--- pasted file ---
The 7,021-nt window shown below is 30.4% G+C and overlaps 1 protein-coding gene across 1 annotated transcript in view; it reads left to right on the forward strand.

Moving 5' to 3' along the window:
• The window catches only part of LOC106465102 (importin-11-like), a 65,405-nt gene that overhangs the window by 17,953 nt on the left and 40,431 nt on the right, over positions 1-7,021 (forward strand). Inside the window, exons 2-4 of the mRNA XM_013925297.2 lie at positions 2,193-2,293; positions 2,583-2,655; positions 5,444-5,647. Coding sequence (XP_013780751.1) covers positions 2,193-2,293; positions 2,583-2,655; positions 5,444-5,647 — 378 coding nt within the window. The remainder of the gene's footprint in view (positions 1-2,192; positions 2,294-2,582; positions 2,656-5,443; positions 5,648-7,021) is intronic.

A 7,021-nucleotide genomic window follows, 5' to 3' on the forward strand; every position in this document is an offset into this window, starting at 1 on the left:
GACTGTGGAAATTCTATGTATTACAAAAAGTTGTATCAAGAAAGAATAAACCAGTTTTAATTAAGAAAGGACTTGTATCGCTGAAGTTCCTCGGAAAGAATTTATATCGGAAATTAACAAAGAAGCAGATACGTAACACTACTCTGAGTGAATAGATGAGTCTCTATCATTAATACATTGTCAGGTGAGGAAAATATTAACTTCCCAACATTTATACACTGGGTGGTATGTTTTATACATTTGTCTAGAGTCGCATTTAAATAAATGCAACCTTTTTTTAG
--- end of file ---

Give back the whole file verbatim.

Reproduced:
The 7,021-nt window shown below is 30.4% G+C and overlaps 1 protein-coding gene across 1 annotated transcript in view; it reads left to right on the forward strand.

Moving 5' to 3' along the window:
• The window catches only part of LOC106465102 (importin-11-like), a 65,405-nt gene that overhangs the window by 17,953 nt on the left and 40,431 nt on the right, over positions 1-7,021 (forward strand). Inside the window, exons 2-4 of the mRNA XM_013925297.2 lie at positions 2,193-2,293; positions 2,583-2,655; positions 5,444-5,647. Coding sequence (XP_013780751.1) covers positions 2,193-2,293; positions 2,583-2,655; positions 5,444-5,647 — 378 coding nt within the window. The remainder of the gene's footprint in view (positions 1-2,192; positions 2,294-2,582; positions 2,656-5,443; positions 5,648-7,021) is intronic.

A 7,021-nucleotide genomic window follows, 5' to 3' on the forward strand; every position in this document is an offset into this window, starting at 1 on the left:
GACTGTGGAAATTCTATGTATTACAAAAAGTTGTATCAAGAAAGAATAAACCAGTTTTAATTAAGAAAGGACTTGTATCGCTGAAGTTCCTCGGAAAGAATTTATATCGGAAATTAACAAAGAAGCAGATACGTAACACTACTCTGAGTGAATAGATGAGTCTCTATCATTAATACATTGTCAGGTGAGGAAAATATTAACTTCCCAACATTTATACACTGGGTGGTATGTTTTATACATTTGTCTAGAGTCGCATTTAAATAAATGCAACCTTTTTTTAG